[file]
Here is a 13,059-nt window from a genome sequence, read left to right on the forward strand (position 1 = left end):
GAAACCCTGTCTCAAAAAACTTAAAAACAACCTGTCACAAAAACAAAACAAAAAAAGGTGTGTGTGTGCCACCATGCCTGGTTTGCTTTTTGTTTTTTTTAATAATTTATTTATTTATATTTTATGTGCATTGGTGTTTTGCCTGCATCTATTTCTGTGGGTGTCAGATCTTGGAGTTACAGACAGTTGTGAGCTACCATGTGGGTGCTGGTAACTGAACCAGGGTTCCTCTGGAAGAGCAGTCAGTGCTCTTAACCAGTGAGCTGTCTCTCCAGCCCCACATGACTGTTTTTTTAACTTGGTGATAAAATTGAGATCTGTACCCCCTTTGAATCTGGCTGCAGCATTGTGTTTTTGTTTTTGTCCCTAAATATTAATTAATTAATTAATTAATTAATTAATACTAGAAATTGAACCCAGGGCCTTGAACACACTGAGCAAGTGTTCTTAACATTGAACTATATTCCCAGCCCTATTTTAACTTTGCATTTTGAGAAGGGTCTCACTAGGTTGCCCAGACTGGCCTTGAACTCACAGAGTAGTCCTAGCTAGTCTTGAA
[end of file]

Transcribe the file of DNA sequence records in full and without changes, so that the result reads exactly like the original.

Here is a 13,059-nt window from a genome sequence, read left to right on the forward strand (position 1 = left end):
GAAACCCTGTCTCAAAAAACTTAAAAACAACCTGTCACAAAAACAAAACAAAAAAAGGTGTGTGTGTGCCACCATGCCTGGTTTGCTTTTTGTTTTTTTTAATAATTTATTTATTTATATTTTATGTGCATTGGTGTTTTGCCTGCATCTATTTCTGTGGGTGTCAGATCTTGGAGTTACAGACAGTTGTGAGCTACCATGTGGGTGCTGGTAACTGAACCAGGGTTCCTCTGGAAGAGCAGTCAGTGCTCTTAACCAGTGAGCTGTCTCTCCAGCCCCACATGACTGTTTTTTTAACTTGGTGATAAAATTGAGATCTGTACCCCCTTTGAATCTGGCTGCAGCATTGTGTTTTTGTTTTTGTCCCTAAATATTAATTAATTAATTAATTAATTAATTAATACTAGAAATTGAACCCAGGGCCTTGAACACACTGAGCAAGTGTTCTTAACATTGAACTATATTCCCAGCCCTATTTTAACTTTGCATTTTGAGAAGGGTCTCACTAGGTTGCCCAGACTGGCCTTGAACTCACAGAGTAGTCCTAGCTAGTCTTGAA